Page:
Nastya Ivleeva’s popularity almost guarantees trial purchases by loyal followers and innovative consumers. Photo: instagram.com/_agentgirl_/
Nastya Ivleeva to release chips under brand name Easy Peasy
As well as an energy drink and a chocolate bar
April 19, 2021
“Everyone knows me as a chip-eater [chipsoyed] – chips are my favorite snack. Producing my own chips is a natural decision for me, ” Nastya Ivleeva told Vedomosti. The launch and development of her brands will be handled by Bee’s Knees LLC, which Ivleeva and her partners registered in February 2021, Vitalius Paulus, one of the project’s co-founders, told Vedomosti. According to SPARK-Interfax, 45% of the LLC belongs to Anastasia Uzenyuk (this is Ivleeva’s married name; her husband is the [rapper] Alexei Uzenyuk aka Allj). Paulus and another co-founder of the project, Alexei Klochkov, each own 27.5% of the company.
Ivleeva’s partners are experienced marketers who have worked in senior positions at Procter & Gamble. Paulus was also the general director of alcohol distributor Bacardi Rus and vice president of marketing at Danone Russia, while Klochkov has held top management positions in the Pyaterochka and Dixie grocery chains. They were prompted to join the project by the fact that “Ivleeva is a source of traffic for grocery chains,” says Paulus. “Her image was successfully used to promote the special lines of Lay’s and Pepsi products manufactured for the Magnit grocery chain 2020, and this year the campaign was re-launched,” he said. Paulus believes that young people from Ivleeva’s more than twenty-million-strong audience are interesting to FMCG producers nowadays.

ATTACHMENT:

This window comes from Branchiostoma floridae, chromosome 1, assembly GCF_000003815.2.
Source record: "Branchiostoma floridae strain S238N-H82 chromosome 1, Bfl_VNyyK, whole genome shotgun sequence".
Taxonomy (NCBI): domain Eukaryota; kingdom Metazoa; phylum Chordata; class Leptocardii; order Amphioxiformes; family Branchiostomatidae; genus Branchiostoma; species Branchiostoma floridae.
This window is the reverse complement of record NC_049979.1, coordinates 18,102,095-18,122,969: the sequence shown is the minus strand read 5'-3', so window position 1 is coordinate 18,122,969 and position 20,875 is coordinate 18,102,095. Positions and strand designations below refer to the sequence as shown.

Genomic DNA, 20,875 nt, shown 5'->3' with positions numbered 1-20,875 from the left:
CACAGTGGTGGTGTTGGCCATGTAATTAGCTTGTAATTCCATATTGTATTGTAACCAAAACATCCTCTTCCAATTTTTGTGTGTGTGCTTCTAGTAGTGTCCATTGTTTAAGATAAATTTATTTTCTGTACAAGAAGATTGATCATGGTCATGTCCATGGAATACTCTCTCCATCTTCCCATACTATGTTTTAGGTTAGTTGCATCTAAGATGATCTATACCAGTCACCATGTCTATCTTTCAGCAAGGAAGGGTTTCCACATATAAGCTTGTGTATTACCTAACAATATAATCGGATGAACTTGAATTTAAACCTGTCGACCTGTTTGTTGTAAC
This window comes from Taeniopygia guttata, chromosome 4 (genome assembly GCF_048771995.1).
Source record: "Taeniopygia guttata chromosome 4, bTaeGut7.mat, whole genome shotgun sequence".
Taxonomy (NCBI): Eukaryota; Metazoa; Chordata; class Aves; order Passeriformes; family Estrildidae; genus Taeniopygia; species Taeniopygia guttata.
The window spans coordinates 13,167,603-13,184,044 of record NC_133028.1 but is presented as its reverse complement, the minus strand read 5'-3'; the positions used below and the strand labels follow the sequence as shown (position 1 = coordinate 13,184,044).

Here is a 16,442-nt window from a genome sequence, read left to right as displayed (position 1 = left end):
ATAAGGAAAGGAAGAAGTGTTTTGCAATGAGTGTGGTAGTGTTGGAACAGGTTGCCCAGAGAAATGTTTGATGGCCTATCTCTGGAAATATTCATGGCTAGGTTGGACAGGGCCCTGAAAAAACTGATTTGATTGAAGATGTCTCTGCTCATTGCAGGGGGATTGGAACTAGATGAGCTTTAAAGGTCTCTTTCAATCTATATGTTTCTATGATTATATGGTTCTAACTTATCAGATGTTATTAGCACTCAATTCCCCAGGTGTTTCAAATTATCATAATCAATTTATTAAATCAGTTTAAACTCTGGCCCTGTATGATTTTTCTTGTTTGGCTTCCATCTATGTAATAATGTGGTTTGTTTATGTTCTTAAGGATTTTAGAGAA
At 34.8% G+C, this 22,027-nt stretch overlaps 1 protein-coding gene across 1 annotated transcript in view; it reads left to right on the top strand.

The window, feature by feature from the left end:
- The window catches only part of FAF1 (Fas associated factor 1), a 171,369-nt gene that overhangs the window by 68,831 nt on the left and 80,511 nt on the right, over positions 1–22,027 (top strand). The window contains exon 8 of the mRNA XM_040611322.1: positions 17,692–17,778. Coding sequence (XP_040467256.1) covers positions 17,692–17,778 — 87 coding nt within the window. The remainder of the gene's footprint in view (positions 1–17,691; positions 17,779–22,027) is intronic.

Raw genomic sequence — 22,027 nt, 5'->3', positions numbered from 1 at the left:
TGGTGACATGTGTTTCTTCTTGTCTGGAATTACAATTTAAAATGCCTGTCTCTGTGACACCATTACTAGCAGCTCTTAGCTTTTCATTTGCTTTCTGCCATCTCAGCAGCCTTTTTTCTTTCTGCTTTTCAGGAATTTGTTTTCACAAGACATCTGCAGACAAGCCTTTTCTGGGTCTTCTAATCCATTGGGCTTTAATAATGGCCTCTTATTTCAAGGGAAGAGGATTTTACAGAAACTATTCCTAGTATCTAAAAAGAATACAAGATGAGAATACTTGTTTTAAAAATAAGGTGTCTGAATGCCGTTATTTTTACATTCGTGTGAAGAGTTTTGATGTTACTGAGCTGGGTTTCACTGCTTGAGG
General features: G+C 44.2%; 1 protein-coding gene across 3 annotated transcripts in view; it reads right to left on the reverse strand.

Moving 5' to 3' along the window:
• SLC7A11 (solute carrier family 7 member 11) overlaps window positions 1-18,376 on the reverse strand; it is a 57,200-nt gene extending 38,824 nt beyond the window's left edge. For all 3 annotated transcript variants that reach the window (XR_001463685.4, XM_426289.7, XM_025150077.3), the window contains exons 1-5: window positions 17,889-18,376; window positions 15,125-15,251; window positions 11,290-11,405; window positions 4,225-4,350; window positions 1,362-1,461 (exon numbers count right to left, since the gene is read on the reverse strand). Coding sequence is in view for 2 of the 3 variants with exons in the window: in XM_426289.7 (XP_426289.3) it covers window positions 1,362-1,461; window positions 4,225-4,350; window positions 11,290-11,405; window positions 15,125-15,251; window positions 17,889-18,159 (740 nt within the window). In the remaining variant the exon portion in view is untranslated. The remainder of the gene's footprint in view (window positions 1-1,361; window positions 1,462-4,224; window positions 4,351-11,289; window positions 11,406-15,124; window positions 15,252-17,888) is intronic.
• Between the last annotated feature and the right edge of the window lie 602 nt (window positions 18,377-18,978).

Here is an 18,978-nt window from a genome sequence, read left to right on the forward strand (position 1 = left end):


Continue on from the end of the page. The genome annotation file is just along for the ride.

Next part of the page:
In the coming days, LLC Bee’s Knees will submit for registration with Rospatent [the Russian federal patents office) the trademarks Easy Peasy for chips and Chicha Boom for an energy drink. (Vedomosti has seen a copy of the application.) In addition, a chocolate bar brand will be registered (its name has not yet been disclosed), said Paulus. Thirty to sixty million rubles will be spent on launching the entire line of brands, and ten to twenty million rubles will be invested in each product, Klochkov said. According to him, the partners will invest money in proportion to the percentage of shares they own in LLC Bee’s Knees. They expect that in the near future their brands will occupy shares in their market segments “measuring in the billions of rubles.” For the launch of Ivleeva’s products, three “product categories with a turnover of several tens of billions of rubles, where several major players have 75% of the market” have been chosen, Paulus notes. “They are dominated by western brands, whose marketing and value agenda are shaped at global headquarters and are increasingly at odds with what Russian consumers think and feel,” he says.
Source of popularity
Ivleeva is one of the most popular Russian internet bloggers. She has two Instagram accounts (with over eighteen million and seven million followers, respectively), a TikTok account (with over six million followers), and a YouTube channel (with over four million subscribers). In August 2020, Forbes ranked Ivleeva sixth in its ranking of the top fifteen bloggers by earnings on Instagram, estimating her income at $610,000 a year. (Placing a promo post featuring a photo on Ivleeva’s Instagram page costs 1.8 million rubles [approx. $24,000], a video, from three million rubles, and a “story,” 850,000 rubles.) According to Brand Analytics, in March 2021 Ivleeva took first place in popularity in the Russian segment of Instagram, ahead of blogger and TV presenter Olga Buzova (second place) and mixed martial arts fighter Khabib Nurmagomedov (third place).